Oliver Ellsworth


Oliver Ellsworth Famous memorial

Windsor, Hartford County, Connecticut, USA
Death 26 Nov 1807 (aged 62)
Windsor, Hartford County, Connecticut, USA
Burial Windsor, Hartford County, Connecticut, USA
Plot Sec. 5
Memorial ID 5578 View Source

Jurist, US Senator, US Supreme Court Chief Justice. A member of the Federalist Party, he served in the US Senate from the state of Connecticut from March 1789 until March 1796 and 3rd Chief Justice of the US Supreme Court from March 1796 until September 1800. He entered Yale University at New Haven, Connecticut in 1762 to study theology, transferring in 1764 to the College of New Jersey (later Princeton University) at Princeton, New Jersey, where he graduated with a Bachelor of Arts Degree. His interests then turned to law and following four years of study, he was admitted to the bar in 1771. He established a law practice and in 1777 he entered politics when he became the state attorney for Hartford County, Connecticut and was selected as one of Connecticut's representatives in the newly formed Continental Congress and served on the Maritime Committee, the Board of Treasury, the Committee of Appeals, and the Council of Safety. As a judge, he served on the Connecticut Supreme Court of Errors and the Connecticut Superior Court. In May 1787 he joined the Constitutional Convention as a delegate from Connecticut and was instrumental in drafting the language of the US Constitution, and was responsible for substituting "United States" in lieu of "national government" as the official designated title for the for the government. In March 1789 he began serving as one of the first two US Senators from Connecticut and his first legislation was the Judiciary Act that supplemented Article III of the US Constitution. He sponsored the Senate's approval of the Bill of Rights and was instrumental in incorporating the First Bank of the United States, regulating the consular service, and convincing US President George Washington to send US Supreme Court Chief Justice John Jay to England to negotiate the 1794 Jay Treaty. In March 1796 he was nominated by President Washington and confirmed by the US Senate as the 3rd Chief Justice of the US Supreme Court, to replace John Rutledge, who had been selected by President Washington to replace John Jay the previous year. However, in December 1795, the US Senate rejected Rutledge's formal nomination due to his public renunciation of the Jay Treaty with England, which cost him the support of many in the Washington administration. During his tenure, he became the US Envoy Extraordinary to France and helped to settle differences with Napoleon's government concerning restrictions on US shipping that became unpopular with the American people. Soon afterwards, his health began to fail and he resigned in September 1800 and was replaced by John Marshall. In 1803 he was elected a fellow of the American Academy of Arts and Sciences. He died at his home at the age of 62. The town of Ellsworth, Maine is named in his honor.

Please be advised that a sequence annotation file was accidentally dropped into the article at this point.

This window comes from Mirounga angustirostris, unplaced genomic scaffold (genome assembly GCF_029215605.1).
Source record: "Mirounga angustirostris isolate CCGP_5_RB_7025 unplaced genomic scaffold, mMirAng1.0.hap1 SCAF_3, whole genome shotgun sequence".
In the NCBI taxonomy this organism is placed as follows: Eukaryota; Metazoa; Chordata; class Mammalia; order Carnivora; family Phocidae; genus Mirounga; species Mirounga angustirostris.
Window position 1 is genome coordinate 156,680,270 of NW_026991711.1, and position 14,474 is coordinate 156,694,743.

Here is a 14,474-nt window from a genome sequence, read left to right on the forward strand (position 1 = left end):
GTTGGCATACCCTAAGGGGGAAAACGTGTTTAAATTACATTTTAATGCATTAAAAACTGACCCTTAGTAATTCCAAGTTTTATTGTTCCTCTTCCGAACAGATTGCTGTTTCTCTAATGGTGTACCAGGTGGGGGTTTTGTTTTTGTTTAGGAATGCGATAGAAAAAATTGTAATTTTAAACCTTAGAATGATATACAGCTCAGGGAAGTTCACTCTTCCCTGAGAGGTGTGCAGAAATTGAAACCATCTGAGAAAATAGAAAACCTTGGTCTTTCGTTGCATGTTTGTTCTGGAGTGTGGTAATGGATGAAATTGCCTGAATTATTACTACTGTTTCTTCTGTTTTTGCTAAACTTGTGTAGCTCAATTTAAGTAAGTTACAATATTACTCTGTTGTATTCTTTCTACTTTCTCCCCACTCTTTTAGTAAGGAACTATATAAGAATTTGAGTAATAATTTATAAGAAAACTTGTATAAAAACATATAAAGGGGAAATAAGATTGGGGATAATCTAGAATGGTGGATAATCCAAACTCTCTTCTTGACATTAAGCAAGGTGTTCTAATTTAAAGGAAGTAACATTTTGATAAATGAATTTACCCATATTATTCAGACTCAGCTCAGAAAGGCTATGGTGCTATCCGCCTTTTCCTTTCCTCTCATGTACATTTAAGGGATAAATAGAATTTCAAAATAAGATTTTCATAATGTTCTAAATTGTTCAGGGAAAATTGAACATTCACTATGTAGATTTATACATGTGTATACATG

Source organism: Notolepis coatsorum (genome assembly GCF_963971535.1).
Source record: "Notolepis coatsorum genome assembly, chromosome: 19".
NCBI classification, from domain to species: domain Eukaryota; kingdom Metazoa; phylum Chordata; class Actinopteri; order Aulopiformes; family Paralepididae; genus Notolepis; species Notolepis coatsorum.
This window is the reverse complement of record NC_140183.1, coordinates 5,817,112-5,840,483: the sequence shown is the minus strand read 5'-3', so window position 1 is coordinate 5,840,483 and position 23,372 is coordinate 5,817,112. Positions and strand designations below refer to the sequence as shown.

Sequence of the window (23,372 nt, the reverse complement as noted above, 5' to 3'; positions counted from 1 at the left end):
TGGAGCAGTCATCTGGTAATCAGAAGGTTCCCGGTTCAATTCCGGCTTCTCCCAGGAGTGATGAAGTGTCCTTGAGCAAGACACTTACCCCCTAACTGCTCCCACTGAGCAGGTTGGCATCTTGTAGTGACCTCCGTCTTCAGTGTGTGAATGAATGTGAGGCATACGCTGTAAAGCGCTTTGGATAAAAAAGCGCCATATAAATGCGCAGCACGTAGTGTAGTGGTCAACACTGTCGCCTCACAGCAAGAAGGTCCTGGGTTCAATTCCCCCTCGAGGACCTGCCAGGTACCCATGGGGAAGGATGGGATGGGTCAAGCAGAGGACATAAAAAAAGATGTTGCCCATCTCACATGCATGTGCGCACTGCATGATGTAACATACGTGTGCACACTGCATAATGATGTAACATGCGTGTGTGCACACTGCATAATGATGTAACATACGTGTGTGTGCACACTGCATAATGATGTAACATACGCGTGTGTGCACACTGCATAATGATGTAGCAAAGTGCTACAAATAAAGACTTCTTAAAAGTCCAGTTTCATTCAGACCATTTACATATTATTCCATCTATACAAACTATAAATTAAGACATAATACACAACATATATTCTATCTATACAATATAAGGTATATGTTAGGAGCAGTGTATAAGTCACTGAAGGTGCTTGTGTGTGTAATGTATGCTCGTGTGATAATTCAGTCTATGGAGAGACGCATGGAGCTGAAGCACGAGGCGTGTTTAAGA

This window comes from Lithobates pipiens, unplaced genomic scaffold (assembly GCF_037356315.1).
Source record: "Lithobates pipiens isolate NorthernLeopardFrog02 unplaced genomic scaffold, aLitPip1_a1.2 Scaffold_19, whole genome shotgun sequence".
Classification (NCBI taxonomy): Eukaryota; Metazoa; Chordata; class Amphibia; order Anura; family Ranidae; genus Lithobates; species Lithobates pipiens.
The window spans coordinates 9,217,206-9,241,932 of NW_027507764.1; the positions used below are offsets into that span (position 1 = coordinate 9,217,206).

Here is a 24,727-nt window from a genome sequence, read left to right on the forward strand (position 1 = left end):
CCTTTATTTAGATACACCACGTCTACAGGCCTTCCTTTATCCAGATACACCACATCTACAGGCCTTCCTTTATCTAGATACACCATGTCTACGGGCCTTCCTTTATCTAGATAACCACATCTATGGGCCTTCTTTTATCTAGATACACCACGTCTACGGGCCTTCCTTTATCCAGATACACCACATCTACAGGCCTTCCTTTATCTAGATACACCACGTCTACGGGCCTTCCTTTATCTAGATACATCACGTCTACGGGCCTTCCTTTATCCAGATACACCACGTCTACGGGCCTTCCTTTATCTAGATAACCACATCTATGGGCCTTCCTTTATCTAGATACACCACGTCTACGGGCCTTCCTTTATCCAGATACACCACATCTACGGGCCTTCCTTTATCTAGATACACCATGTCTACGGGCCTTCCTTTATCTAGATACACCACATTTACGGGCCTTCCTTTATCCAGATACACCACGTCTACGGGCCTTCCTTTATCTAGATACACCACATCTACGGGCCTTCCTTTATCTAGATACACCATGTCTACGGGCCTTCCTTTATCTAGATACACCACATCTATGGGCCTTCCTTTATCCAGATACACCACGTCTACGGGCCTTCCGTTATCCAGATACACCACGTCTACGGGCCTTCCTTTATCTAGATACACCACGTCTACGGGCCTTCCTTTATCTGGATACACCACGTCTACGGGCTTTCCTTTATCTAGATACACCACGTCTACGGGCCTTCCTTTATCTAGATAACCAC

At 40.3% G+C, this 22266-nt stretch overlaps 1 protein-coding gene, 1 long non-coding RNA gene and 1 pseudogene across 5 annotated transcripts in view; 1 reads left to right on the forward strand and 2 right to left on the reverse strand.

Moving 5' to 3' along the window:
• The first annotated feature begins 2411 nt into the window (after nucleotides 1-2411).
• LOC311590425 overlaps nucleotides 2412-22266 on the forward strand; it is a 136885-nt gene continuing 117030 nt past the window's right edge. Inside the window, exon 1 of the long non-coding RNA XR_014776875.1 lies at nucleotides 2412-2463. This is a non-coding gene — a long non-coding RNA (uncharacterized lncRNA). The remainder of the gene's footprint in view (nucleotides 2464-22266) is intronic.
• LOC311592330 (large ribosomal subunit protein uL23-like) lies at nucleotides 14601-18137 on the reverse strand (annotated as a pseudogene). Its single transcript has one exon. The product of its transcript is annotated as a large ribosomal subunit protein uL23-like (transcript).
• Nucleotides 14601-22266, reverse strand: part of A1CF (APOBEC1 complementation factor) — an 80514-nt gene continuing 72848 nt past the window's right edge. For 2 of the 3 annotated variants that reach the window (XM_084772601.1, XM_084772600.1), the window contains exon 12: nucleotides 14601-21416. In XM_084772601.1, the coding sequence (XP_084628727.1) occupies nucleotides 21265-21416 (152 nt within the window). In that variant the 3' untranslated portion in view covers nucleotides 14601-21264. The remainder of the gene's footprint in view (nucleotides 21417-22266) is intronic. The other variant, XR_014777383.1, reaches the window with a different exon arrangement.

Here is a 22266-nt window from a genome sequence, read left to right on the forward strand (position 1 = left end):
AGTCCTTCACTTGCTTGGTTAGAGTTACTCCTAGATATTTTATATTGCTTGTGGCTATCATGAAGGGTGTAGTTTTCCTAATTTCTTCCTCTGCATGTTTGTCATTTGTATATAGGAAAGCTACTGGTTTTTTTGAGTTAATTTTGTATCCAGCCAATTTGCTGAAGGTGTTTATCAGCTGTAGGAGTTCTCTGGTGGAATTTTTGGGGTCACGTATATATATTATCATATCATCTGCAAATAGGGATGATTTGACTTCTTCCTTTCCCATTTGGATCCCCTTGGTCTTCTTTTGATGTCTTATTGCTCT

Bio by: William Bjornstad


In the memory of
An assistant in the Council and
a Judge of the Superior Court
of the State of Connecticut. A
member of the Convention which
formed and of the State Convention
of Connecticut which adopted
the Constitution of the United States.
Senator and Chief Justice
of the United States,
one of the Envoys Extraordinary
and Ministers Plenipotentiary
who made the convention of 1800
between the United States
and the French Republic.

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  • Maintained by: Find a Grave
  • Added: 1 Jun 1999
  • Find a Grave Memorial 5578
  • Find a Grave, database and images ( : accessed ), memorial page for Oliver Ellsworth (29 Apr 1745–26 Nov 1807), Find a Grave Memorial ID 5578, citing Palisado Cemetery, Windsor, Hartford County, Connecticut, USA ; Maintained by Find a Grave .